Halt 'Bad' Conflict Before it Takes Root

Contrary to popular belief, conflict in the workplace can be a good thing.

March 17, 2015

Halt 'Bad' Conflict Before it Takes Root

Contrary to popular belief, conflict in the workplace can be a good thing. For example, a healthy disagreement can ensure that your credit union or project team has considered all sides of an issue and finds the best solution to a complex challenge.

subscribefrontlineBut conflict can turn ugly, too. Learning to recognize the signs of a situation that’s about to take a turn for the worse can prevent you from damaging a relationship with a co-worker. You’ll also head off any conflict with others that distracts from your primary goal of serving members.

Escalating emotions signal that the conversation has become personal, and therefore, detrimental, says Stanford University Graduate School of Business Prof. Lindred Greer, who specializes in organizational behavior.

Greer pinpoints three types of conflict that indicate underlying issues the group should discuss before progressing:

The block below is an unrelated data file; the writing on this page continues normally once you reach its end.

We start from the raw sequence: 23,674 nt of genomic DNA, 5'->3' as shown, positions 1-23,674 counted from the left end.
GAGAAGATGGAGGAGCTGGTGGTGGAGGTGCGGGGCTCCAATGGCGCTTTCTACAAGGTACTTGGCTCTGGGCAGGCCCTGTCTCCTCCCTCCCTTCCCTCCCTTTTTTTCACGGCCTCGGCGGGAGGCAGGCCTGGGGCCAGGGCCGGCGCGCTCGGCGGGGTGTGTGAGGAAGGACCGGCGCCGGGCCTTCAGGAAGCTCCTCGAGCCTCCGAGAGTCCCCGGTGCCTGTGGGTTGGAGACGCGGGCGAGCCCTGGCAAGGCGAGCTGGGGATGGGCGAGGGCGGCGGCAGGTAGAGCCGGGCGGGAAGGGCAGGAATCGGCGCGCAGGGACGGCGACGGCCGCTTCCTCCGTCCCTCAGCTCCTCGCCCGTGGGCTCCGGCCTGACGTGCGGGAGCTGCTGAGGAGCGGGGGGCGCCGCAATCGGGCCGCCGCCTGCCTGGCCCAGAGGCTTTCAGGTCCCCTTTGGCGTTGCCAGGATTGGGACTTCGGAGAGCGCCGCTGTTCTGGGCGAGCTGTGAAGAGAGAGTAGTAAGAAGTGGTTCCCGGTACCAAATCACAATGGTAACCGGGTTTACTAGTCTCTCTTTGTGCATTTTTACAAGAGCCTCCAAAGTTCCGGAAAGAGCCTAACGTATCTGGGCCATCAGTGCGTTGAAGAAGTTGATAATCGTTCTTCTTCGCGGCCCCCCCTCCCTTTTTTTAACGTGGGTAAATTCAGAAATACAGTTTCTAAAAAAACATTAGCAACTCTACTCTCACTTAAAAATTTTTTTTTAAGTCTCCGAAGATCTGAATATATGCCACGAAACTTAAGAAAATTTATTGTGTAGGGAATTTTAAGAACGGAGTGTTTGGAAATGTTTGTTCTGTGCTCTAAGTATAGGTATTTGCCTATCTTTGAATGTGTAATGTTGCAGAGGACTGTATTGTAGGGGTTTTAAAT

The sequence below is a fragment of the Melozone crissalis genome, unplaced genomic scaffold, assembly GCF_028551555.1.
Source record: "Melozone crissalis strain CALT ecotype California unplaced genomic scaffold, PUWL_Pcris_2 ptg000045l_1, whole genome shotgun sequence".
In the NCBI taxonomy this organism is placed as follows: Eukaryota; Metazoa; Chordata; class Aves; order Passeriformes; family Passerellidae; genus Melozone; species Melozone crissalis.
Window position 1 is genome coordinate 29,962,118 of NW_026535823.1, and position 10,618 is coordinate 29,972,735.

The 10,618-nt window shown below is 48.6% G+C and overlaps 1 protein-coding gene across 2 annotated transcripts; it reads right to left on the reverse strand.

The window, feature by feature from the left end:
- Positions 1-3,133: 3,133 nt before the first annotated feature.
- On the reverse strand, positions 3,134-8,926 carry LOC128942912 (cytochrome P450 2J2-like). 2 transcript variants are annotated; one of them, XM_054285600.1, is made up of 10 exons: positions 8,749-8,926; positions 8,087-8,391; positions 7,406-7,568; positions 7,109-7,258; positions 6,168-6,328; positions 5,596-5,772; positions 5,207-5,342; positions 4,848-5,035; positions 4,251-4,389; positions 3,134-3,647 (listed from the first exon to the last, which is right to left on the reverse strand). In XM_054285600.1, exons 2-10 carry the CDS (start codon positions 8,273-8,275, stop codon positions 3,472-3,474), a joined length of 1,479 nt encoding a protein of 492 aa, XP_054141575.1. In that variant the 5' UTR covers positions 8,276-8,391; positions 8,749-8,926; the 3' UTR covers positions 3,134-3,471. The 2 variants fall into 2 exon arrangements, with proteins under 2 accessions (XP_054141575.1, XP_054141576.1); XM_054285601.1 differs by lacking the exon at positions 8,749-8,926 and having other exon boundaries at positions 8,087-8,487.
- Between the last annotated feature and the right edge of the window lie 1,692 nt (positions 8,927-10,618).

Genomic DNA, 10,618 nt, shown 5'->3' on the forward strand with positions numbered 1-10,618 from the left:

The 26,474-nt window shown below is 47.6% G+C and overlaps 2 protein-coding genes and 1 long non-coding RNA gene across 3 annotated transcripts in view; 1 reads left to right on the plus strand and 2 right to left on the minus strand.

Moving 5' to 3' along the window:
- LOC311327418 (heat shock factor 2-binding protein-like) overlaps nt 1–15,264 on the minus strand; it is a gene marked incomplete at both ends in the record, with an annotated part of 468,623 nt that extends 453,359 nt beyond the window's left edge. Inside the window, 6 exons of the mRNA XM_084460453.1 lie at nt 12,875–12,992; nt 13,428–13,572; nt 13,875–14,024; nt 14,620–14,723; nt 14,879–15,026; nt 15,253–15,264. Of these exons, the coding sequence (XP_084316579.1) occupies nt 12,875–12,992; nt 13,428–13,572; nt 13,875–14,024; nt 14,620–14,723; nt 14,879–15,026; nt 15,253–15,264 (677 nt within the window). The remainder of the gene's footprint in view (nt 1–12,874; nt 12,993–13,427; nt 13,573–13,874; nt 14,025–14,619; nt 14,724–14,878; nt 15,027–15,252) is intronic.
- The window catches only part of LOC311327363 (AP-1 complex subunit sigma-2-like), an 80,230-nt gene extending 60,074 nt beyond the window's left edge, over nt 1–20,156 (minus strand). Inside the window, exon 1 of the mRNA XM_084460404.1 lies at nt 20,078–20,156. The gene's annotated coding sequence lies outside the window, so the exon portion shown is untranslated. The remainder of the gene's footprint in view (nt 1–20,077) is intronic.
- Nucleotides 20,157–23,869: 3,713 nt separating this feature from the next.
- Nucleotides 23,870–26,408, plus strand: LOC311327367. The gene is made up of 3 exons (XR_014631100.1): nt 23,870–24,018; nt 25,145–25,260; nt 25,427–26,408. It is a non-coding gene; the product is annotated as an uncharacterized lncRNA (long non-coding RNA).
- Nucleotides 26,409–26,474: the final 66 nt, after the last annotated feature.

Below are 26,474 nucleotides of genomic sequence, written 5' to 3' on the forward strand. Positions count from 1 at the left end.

• Process: When people start arguing about mundane topics like logistics—what time to meet, who’s going to do what, which responsibilities each person should have—typically they’re expressing dissatisfaction with their role on the team.
  • Relationship: Personality clashes and political differences can force other team members to take sides.
  • Status: This involves the respect—or lack thereof—between team members, expressed through either process or relationship conflict.

Ignoring or downplaying these signs can create irreconcilable differences that tear apart a team and might even prompt employees to look for jobs elsewhere.

To resolve bad conflict, follow these three steps:

  1. Figure out what people are fighting about—and make sure the discussion furthers your team’s goals.
  2. Determine why they’re fighting. Does this argument center on the intended focus of the conversation, or is someone indirectly addressing another issue?
  3. Monitor the tone carefully. The moment emotions flare, break off the group meeting before things escalate out of control, and address the individuals going toe-to-toe.

This article first appeared in Credit Union Front Line Newsletter, the monthly sales and service newsletter for branch staff and their managers. Subscribe now to the print edition or PDF version.